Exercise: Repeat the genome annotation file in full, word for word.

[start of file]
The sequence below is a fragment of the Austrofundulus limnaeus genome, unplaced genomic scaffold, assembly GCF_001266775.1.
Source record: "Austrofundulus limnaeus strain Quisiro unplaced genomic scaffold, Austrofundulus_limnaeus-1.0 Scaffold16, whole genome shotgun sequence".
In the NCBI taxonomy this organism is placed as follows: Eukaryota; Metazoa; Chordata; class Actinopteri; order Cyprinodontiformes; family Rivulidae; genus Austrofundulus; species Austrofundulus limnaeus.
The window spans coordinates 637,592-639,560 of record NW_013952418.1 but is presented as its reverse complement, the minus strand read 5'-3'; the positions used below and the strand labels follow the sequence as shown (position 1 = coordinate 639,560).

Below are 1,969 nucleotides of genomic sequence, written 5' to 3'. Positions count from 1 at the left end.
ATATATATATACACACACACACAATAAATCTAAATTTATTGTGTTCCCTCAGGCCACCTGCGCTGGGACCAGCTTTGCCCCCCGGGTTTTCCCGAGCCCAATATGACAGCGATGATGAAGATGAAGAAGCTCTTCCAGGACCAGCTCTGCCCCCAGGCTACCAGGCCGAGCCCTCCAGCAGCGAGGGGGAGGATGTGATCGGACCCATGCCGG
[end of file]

The sequence below is a fragment of the Austrofundulus limnaeus genome, unplaced genomic scaffold, assembly GCF_001266775.1.
Source record: "Austrofundulus limnaeus strain Quisiro unplaced genomic scaffold, Austrofundulus_limnaeus-1.0 Scaffold16, whole genome shotgun sequence".
In the NCBI taxonomy this organism is placed as follows: Eukaryota; Metazoa; Chordata; class Actinopteri; order Cyprinodontiformes; family Rivulidae; genus Austrofundulus; species Austrofundulus limnaeus.
The window spans coordinates 637,592-639,560 of record NW_013952418.1 but is presented as its reverse complement, the minus strand read 5'-3'; the positions used below and the strand labels follow the sequence as shown (position 1 = coordinate 639,560).

Below are 1,969 nucleotides of genomic sequence, written 5' to 3'. Positions count from 1 at the left end.
ATATATATATACACACACACACAATAAATCTAAATTTATTGTGTTCCCTCAGGCCACCTGCGCTGGGACCAGCTTTGCCCCCCGGGTTTTCCCGAGCCCAATATGACAGCGATGATGAAGATGAAGAAGCTCTTCCAGGACCAGCTCTGCCCCCAGGCTACCAGGCCGAGCCCTCCAGCAGCGAGGGGGAGGATGTGATCGGACCCATGCCGG